Your policies written up in the beginning of 2020 are no longer relevant and people are desperate to know what the new normal will be. It’s 2022 but let’s face it, 2020 was about surviving and 2021 was trying to come up for air. Now we’re here. We’re here in a time where we need to guide people. Set the policies, even if they are a work in progress. People appreciate the progress over silence. They need communication and clear guidelines on what’s next.
Learn from one another
Cross-functional cohort learning, I beat on this drum a lot but it’s one of my favorite instruments. Build safe places for people to connect and learn from one another. Do you have a leadership program? Mix the teams from finance, sales, and logistics. Do you have an on-boarding program? Mix the groups with people who have been there 3 months, 2 months, 2 weeks and 1 day. Sales Excellence programs? Customer Service programs? Mix people from in-field sales to the call center to the back-office support people who process the orders. We need to break out of the echo chambers and start building capabilities cross-functionally.
Different to cohort learning, social groups have no agenda or outcome. These are just groups where people share interests and come together to talk about it. Suggestions range from video game groups to book or movie clubs, virtual pub quizzes or organizational initiatives like wellness workshops or social impact events. Create the space and let the creativity flow. Your people will come up with ideas that feel natural and effortless.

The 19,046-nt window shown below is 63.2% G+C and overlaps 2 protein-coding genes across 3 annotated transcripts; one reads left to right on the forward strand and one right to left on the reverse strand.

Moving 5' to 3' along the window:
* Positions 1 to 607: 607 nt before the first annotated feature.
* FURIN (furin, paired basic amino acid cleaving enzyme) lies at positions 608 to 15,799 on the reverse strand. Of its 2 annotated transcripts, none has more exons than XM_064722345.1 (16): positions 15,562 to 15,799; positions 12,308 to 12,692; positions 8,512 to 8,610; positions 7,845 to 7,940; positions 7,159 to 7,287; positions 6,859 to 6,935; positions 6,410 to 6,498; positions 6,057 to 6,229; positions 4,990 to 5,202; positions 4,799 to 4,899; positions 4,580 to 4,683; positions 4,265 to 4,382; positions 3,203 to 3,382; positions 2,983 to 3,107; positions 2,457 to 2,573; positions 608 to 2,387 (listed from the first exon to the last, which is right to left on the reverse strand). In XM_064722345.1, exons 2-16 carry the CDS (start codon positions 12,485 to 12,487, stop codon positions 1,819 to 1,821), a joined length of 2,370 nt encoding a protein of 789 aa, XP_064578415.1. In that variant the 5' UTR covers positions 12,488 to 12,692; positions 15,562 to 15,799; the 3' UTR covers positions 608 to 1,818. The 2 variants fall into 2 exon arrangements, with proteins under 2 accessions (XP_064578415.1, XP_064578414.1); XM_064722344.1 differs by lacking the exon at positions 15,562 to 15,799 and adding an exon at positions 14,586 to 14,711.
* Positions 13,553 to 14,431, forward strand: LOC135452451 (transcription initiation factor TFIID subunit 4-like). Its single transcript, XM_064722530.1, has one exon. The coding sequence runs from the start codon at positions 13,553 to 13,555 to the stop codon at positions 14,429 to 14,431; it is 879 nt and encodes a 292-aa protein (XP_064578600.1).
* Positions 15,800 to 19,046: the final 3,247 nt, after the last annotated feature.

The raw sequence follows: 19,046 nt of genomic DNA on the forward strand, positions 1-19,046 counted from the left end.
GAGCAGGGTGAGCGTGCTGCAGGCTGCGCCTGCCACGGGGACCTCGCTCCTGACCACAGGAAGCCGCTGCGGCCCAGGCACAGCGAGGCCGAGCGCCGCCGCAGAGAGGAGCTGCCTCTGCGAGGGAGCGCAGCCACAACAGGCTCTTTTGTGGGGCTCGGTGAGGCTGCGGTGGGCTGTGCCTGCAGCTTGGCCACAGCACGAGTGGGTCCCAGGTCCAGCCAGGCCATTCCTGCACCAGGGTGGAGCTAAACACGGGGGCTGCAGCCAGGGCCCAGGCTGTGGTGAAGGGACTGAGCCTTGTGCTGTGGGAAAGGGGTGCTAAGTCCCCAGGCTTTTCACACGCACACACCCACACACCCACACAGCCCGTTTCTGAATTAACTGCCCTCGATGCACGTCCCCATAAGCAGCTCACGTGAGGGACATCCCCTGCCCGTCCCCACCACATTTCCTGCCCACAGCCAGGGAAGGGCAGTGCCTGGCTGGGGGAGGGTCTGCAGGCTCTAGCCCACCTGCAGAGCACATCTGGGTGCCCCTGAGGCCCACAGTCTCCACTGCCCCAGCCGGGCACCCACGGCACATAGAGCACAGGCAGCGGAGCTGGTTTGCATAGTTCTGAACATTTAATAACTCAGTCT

Connect your people to one another through coaching programs. All managers should be coaches so my point here is this should extend beyond the manager as coach. My suggestion is to have a variety of coaches. A coach to show you the ropes of your role. A coach to be your sounding board when you are not sure about something, even something as simple as reading an email before you send it, time ranges to call people, appropriate times to email or send messages, where to find what. A coach to guide in navigating team dynamics and building stakeholder relationships. The more coaches, the more that person will be able to live your culture.
If I had to choose only one solution, this would be it. There is a huge need for mentorships. From the newbie, through to the seasoned professional.